Breadcrumbs from the Void #42 Basics for Surviving a Professional Event | Alex Schumacher | Weekly Columns

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Fall is approaching, which is my favorite time of year. I refuse to allow the current bumbling administration or my steel-jaw trap of a day job to shit on the marginally elevated mood which will soon be upon me. A frigid nip will be infused in the air, the best holiday ever invented (Halloween) is just around the corner, and con season is in full swing! Conventions and conferences can be phenomenal opportunities to network and possibly meet some influential individuals who may (or most likely may not) give more than a passing glance to your Star Trek fan fiction or experimental poetry memoir. Said gatherings can also be intimidating and harrowing affairs, but you can count on Bread Crumbs from the Void to delve into the moist crevices on your behalf.

I have covered the finer points of networking in a previous installment, so if you wish to edify yourself in the secret art of the schmooze visit: http://five2onemagazine.com/2017-2/

This time around I’m offering a few easy and greasy tips for the pseudo-agoraphobic, first-time con-goer. The information presented is intended to apply to both comic conventions and writer’s conferences. I’m simply going to assume that, like myself, you abhor crowds. I surmise that congregations of more than a few individuals — specifically those with whom you are not acquainted — elicits profuse perspiration and a two-by-four to lodge itself in your esophagus. The mere idea of being surrounded by throngs of germ-infested, self-obsessed attendees all vying for the attention of a diminutive group of editors and/or publishers sends a shiver up your taint.

If this all registers as far too relatable, I am absolutely addressing you. In the event you are an exception to the rule as a well-adjusted creator, I would still invite you to gather around the digital campfire as I share my suggestions for navigating a convention or conference.

  1. Plan your days ahead of time. Yes, that is intended to mean your entire fucking day. Adjustments or last minute modifications can always be applied to your schedule, but you will want to arrive equipped with at least an initial outline. Go over the event website, see if there are any panels or talks you’d like to attend, authors you’d like to try and catch at a booth or signing, etc. For me, having a plan helps to alleviate quite a bit of the anxiety I experience when facing large events such as cons.
  2. Know the layout. In general, conventions and conferences will release the floor plan for the show well in advance. Familiarize yourself with which publisher/agency is stationed where and jot down some notes if need be. Locating the exits and restrooms are of tantamount to the whereabouts of those you are intending to stalk. Especially for those of you suffering from the IBS. You know who you are. Anyway, I find knowing the lay of the land is a good way to spend as little time as possible getting knocked around on the show floor.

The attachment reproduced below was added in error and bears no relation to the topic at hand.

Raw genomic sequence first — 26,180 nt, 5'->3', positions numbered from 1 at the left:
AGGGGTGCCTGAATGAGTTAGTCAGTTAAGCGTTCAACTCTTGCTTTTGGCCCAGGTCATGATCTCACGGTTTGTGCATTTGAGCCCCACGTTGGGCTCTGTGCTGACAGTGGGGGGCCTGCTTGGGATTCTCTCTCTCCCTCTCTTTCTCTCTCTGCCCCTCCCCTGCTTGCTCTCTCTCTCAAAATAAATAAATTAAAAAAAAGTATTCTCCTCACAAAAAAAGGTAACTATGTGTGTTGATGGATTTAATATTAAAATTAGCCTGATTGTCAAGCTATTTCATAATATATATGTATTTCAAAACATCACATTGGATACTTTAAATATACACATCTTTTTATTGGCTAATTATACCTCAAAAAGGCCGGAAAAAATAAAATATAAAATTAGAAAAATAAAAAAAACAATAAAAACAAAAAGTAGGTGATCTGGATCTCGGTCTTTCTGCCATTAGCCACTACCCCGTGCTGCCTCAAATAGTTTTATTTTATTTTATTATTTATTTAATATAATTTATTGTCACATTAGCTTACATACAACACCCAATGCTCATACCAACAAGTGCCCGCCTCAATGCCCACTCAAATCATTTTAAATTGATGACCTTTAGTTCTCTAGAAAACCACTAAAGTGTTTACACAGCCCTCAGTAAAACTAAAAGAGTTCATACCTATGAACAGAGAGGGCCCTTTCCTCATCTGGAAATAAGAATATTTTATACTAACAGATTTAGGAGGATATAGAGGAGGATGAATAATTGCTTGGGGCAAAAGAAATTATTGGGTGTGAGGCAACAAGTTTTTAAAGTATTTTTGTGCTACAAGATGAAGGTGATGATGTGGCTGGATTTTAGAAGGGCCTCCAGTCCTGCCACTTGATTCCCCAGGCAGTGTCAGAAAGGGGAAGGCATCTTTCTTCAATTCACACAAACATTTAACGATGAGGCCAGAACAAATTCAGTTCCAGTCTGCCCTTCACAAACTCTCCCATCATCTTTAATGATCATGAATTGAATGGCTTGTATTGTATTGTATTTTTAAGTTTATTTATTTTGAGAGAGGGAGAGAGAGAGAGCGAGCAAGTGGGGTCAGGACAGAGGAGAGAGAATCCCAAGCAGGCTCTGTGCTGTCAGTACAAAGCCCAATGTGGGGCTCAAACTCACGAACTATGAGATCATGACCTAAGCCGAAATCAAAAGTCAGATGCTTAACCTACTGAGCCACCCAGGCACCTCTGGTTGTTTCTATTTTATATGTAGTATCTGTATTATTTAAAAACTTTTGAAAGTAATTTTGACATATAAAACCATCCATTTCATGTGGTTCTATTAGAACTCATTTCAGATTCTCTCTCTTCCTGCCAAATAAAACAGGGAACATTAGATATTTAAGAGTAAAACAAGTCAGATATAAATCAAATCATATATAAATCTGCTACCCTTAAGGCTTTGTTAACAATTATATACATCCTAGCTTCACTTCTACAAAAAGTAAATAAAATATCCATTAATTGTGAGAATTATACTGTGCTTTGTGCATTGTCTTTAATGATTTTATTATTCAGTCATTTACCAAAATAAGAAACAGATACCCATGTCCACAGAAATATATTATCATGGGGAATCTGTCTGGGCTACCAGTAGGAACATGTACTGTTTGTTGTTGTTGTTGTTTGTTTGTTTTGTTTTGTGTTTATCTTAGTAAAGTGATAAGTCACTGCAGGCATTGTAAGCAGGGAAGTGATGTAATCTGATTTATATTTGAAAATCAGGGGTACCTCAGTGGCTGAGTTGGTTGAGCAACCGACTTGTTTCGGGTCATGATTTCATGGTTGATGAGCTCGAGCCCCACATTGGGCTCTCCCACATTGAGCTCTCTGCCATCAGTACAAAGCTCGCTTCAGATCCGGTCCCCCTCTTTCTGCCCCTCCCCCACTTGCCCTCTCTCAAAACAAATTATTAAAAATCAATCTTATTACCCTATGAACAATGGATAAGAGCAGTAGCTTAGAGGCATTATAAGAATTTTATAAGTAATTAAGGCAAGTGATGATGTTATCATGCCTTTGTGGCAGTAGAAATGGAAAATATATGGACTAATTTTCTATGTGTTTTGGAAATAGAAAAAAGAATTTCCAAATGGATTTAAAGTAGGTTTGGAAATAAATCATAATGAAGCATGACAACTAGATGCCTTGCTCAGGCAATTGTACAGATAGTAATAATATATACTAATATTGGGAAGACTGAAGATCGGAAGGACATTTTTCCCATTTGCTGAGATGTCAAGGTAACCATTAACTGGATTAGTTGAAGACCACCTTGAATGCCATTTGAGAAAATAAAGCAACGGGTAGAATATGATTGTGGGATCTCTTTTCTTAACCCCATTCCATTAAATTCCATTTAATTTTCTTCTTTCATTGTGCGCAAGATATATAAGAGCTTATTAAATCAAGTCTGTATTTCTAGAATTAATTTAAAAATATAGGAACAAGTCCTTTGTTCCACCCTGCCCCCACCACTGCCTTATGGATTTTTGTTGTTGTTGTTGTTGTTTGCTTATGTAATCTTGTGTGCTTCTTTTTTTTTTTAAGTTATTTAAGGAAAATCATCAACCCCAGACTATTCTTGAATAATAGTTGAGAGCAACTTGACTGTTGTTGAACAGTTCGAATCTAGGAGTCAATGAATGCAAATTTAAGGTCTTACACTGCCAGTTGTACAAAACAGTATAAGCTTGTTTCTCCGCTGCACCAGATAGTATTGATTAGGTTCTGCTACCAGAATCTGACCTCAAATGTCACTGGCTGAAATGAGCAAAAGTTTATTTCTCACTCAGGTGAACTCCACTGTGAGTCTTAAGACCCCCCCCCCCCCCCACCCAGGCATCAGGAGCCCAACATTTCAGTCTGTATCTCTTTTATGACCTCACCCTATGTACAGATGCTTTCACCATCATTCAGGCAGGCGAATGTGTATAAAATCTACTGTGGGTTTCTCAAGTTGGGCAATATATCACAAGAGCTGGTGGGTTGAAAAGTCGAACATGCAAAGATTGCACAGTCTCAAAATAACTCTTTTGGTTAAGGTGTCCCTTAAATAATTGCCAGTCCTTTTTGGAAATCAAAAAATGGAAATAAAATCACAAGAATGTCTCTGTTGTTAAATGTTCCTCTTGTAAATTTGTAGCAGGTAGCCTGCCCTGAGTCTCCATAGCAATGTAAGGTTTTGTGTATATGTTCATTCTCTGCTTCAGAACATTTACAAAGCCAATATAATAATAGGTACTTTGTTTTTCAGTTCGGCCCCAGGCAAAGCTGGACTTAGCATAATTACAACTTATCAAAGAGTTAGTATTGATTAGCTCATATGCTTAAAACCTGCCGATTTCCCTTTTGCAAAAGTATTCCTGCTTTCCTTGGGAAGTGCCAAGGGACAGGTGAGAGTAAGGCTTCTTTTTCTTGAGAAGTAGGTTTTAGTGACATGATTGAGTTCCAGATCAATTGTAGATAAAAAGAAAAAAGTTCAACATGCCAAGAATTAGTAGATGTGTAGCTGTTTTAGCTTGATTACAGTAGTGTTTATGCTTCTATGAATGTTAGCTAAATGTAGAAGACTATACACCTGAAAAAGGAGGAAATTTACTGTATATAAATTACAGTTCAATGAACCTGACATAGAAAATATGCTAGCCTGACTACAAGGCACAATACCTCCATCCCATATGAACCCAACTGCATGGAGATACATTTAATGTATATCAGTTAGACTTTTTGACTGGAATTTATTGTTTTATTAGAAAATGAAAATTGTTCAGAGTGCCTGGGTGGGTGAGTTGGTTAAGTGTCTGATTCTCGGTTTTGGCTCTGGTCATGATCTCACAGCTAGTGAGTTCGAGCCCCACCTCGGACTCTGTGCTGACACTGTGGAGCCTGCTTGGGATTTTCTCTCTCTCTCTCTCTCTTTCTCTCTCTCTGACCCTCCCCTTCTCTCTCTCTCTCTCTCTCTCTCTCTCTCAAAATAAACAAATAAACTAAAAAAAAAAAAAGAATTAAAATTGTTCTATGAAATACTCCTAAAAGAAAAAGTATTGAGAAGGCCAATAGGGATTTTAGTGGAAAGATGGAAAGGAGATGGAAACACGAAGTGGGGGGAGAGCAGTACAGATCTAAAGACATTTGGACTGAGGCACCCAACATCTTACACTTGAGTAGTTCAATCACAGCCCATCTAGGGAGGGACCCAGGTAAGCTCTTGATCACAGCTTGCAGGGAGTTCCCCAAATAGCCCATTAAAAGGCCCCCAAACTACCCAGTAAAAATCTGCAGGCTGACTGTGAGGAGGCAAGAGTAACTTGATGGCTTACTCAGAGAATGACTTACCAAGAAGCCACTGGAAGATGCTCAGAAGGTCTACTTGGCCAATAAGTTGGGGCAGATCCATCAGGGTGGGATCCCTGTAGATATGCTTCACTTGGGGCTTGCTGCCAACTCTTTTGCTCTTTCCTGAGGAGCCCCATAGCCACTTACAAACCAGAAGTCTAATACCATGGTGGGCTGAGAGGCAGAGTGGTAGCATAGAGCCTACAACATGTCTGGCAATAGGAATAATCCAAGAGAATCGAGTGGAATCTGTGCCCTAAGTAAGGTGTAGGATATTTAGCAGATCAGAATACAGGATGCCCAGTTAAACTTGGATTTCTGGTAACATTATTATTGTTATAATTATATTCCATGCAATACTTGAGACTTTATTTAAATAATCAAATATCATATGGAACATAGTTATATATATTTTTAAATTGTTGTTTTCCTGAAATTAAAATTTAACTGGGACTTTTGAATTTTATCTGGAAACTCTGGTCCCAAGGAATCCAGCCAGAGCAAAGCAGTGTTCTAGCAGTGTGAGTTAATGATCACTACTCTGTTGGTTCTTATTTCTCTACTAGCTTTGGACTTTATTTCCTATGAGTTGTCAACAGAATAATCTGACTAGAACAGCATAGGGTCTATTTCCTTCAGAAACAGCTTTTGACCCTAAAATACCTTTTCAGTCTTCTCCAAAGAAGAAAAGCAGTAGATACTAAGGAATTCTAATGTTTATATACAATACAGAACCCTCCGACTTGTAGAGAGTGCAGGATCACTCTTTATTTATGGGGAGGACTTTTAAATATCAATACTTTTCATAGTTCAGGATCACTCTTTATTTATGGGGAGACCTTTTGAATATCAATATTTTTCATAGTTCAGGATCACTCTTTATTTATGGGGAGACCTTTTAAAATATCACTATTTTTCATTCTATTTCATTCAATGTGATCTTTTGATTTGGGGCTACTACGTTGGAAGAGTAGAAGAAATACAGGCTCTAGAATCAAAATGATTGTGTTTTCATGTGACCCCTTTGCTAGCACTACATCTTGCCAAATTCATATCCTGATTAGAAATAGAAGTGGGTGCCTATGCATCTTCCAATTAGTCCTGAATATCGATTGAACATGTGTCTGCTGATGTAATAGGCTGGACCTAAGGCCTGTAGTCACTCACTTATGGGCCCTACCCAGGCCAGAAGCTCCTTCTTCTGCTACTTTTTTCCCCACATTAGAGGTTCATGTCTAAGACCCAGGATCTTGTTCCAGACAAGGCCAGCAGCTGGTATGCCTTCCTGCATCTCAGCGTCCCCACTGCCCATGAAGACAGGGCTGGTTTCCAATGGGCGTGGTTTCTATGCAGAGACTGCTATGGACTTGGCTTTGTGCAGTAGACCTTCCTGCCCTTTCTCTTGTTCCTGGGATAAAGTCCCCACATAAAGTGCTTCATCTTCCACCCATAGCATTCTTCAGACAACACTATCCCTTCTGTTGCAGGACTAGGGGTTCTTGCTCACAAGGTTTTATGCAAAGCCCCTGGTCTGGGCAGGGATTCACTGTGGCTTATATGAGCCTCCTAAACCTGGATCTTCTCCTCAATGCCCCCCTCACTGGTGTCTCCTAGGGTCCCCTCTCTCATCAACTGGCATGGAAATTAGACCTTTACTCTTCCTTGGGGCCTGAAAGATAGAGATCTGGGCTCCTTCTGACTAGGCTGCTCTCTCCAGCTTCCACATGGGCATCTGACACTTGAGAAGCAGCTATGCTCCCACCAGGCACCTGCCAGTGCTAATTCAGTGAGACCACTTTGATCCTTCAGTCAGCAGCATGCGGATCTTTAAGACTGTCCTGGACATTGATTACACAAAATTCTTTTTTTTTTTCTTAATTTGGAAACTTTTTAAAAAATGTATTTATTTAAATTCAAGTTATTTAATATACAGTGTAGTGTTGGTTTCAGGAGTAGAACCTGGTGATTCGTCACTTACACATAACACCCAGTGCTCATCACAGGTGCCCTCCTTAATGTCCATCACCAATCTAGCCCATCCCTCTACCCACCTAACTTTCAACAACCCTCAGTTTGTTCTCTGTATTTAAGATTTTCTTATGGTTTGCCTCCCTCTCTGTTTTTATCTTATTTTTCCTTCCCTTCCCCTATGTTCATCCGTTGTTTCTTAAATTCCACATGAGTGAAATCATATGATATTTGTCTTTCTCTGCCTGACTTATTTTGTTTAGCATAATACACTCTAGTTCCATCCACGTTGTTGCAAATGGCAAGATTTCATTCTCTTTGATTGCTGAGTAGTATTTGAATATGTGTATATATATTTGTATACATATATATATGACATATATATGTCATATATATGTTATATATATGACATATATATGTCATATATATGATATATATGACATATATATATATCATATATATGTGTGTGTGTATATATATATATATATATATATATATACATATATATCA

3. Bring snacks. Trust me, bring some god-damn snacks. If Teddy Grahams ™ tickle your pickle, bring them! If your poison is Goldfish Crackers ™, make sure those bastards are riding shotgun! Concessions offered within the convention or conference, if available, tend to be ridiculously overpriced. Granola bars, trail mix, nicotine chews, etc. are good ways to stave off hunger and save a shit ton of money. Typically during a con I will graze on said sustenance throughout the day and preserve my mammoth appetite to splurge on a good size dinner. Oh, bring a refillable water bottle too!
  4. Comfortable shoes and clothing are integral. This may appear to be a common sense item, however it is a component which is incredibly easy to miss in the vortex of planning associated with traveling to and attending conventions and conferences. You may be inclined to line your luggage with ensembles fabricated to impress or lend an air of credibility when presenting yourself. Bear in mind you will be wearing the same thing for long stretches during your days attending the show. With the contingent of cosplayers wielding large props or multitudes of inattentive attendees you will want articles which are conducive to maneuverability (if not escape).
  5. Schedule meetings months in advance, if applicable and/or possible. You will want to set up those rendezvous with any publishers or editors in attendance with whom you plan to convene, pitch new ideas to, etc. in advance. Their days fill up incredibly quickly and that usually happens well before the event. Given that neither you nor I are a “name” they give two slushy fucks about, there is no chance in hades such movers and shakers are going to go out of their way to slot you in for chat about your 500,000 word homage to asparagus farming.

Again, the recommendations listed above are that of the most basic variety concerning the traversing of trade shows for artists and writers. There is an encyclopedic wealth of information to be accessed by attending such assemblies. To find and immerse yourself in one such convergence in your area merely requires an infinitesimal amount of research and the willingness to remove your doughnut weighted ass form the recliner. Good luck with the fucking circus.

As always, if you would like to hear me elaborate a bit more on my own process, you can find links to a couple of interviews conducted recently with me on my website at: https://alexschumacherart.com/about/. Drop me a line from the contact page if you have any other questions, complaints, insults, or declarations of lust.

Bread Crumbs from the Void will return in two weeks with another thrilling edition of hard-nosed reality for you big-talkers and wannabes. Until next time, keep scribbling you freaks.

Stalk Alex online:

@AJschumacherart

alexschumacherwriter@gmail.com